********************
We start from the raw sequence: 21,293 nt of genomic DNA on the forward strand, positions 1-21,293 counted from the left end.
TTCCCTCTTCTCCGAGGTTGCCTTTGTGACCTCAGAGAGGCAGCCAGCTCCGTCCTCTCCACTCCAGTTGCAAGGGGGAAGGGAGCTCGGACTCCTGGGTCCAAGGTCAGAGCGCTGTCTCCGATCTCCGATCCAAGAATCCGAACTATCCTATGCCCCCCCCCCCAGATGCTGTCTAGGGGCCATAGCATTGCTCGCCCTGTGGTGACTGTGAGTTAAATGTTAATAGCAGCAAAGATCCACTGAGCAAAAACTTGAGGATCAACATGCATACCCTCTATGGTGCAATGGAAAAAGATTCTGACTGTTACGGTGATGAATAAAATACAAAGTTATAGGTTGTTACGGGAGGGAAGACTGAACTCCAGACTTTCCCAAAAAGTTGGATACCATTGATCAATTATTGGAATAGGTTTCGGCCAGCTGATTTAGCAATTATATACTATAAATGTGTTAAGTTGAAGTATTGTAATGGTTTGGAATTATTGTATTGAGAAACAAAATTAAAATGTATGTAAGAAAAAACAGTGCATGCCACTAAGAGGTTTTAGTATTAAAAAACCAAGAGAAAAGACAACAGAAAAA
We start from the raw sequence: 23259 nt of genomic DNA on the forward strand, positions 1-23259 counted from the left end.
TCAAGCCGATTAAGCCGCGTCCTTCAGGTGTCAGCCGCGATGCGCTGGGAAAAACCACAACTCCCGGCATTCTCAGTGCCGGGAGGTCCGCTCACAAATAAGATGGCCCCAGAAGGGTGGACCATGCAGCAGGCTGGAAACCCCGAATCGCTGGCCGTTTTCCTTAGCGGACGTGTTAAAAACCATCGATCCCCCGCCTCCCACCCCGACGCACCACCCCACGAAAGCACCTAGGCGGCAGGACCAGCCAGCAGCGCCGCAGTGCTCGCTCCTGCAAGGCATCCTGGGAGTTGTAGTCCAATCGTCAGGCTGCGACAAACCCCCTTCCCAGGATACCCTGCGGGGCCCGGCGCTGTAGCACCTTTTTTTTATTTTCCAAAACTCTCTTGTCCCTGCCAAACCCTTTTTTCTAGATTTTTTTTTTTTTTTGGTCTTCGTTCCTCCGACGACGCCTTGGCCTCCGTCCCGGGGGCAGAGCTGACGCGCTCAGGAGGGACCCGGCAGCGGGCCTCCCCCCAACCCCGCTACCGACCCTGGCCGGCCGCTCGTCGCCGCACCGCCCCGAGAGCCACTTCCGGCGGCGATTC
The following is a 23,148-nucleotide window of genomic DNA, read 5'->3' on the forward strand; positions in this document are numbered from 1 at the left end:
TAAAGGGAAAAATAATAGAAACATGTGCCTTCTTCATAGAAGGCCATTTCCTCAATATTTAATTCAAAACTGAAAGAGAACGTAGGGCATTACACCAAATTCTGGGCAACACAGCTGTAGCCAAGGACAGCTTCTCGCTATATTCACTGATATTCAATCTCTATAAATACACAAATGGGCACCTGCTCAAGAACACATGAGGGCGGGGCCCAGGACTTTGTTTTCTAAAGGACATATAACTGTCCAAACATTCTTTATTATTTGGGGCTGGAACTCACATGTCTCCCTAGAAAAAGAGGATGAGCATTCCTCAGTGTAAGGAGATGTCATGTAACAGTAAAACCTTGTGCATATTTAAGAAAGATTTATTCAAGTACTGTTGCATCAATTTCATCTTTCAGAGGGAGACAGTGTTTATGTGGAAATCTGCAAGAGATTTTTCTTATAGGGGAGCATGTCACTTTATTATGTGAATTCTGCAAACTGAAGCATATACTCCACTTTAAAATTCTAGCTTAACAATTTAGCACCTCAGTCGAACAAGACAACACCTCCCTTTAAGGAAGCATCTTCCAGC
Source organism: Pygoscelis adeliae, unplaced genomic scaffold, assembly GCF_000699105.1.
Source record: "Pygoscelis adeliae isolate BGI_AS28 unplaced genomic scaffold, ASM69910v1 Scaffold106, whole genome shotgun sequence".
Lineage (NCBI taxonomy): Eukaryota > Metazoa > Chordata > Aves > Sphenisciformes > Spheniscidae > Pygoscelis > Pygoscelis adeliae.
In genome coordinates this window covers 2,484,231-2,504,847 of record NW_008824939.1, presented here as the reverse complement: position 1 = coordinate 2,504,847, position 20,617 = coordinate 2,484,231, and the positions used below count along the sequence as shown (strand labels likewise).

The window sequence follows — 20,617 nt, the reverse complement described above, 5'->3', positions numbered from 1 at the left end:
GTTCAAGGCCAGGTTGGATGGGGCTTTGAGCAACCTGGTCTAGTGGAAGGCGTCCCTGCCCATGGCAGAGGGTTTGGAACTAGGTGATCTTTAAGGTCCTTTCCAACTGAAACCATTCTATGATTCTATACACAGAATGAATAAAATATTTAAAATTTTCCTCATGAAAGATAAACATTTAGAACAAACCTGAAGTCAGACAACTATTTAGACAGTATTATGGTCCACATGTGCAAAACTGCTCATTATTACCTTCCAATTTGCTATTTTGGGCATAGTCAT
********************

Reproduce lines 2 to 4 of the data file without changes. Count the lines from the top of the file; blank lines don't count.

TTCCCTCTTCTCCGAGGTTGCCTTTGTGACCTCAGAGAGGCAGCCAGCTCCGTCCTCTCCACTCCAGTTGCAAGGGGGAAGGGAGCTCGGACTCCTGGGTCCAAGGTCAGAGCGCTGTCTCCGATCTCCGATCCAAGAATCCGAACTATCCTATGCCCCCCCCCCCAGATGCTGTCTAGGGGCCATAGCATTGCTCGCCCTGTGGTGACTGTGAGTTAAATGTTAATAGCAGCAAAGATCCACTGAGCAAAAACTTGAGGATCAACATGCATACCCTCTATGGTGCAATGGAAAAAGATTCTGACTGTTACGGTGATGAATAAAATACAAAGTTATAGGTTGTTACGGGAGGGAAGACTGAACTCCAGACTTTCCCAAAAAGTTGGATACCATTGATCAATTATTGGAATAGGTTTCGGCCAGCTGATTTAGCAATTATATACTATAAATGTGTTAAGTTGAAGTATTGTAATGGTTTGGAATTATTGTATTGAGAAACAAAATTAAAATGTATGTAAGAAAAAACAGTGCATGCCACTAAGAGGTTTTAGTATTAAAAAACCAAGAGAAAAGACAACAGAAAAA
We start from the raw sequence: 23259 nt of genomic DNA on the forward strand, positions 1-23259 counted from the left end.
TCAAGCCGATTAAGCCGCGTCCTTCAGGTGTCAGCCGCGATGCGCTGGGAAAAACCACAACTCCCGGCATTCTCAGTGCCGGGAGGTCCGCTCACAAATAAGATGGCCCCAGAAGGGTGGACCATGCAGCAGGCTGGAAACCCCGAATCGCTGGCCGTTTTCCTTAGCGGACGTGTTAAAAACCATCGATCCCCCGCCTCCCACCCCGACGCACCACCCCACGAAAGCACCTAGGCGGCAGGACCAGCCAGCAGCGCCGCAGTGCTCGCTCCTGCAAGGCATCCTGGGAGTTGTAGTCCAATCGTCAGGCTGCGACAAACCCCCTTCCCAGGATACCCTGCGGGGCCCGGCGCTGTAGCACCTTTTTTTTATTTTCCAAAACTCTCTTGTCCCTGCCAAACCCTTTTTTCTAGATTTTTTTTTTTTTTTGGTCTTCGTTCCTCCGACGACGCCTTGGCCTCCGTCCCGGGGGCAGAGCTGACGCGCTCAGGAGGGACCCGGCAGCGGGCCTCCCCCCAACCCCGCTACCGACCCTGGCCGGCCGCTCGTCGCCGCACCGCCCCGAGAGCCACTTCCGGCGGCGATTC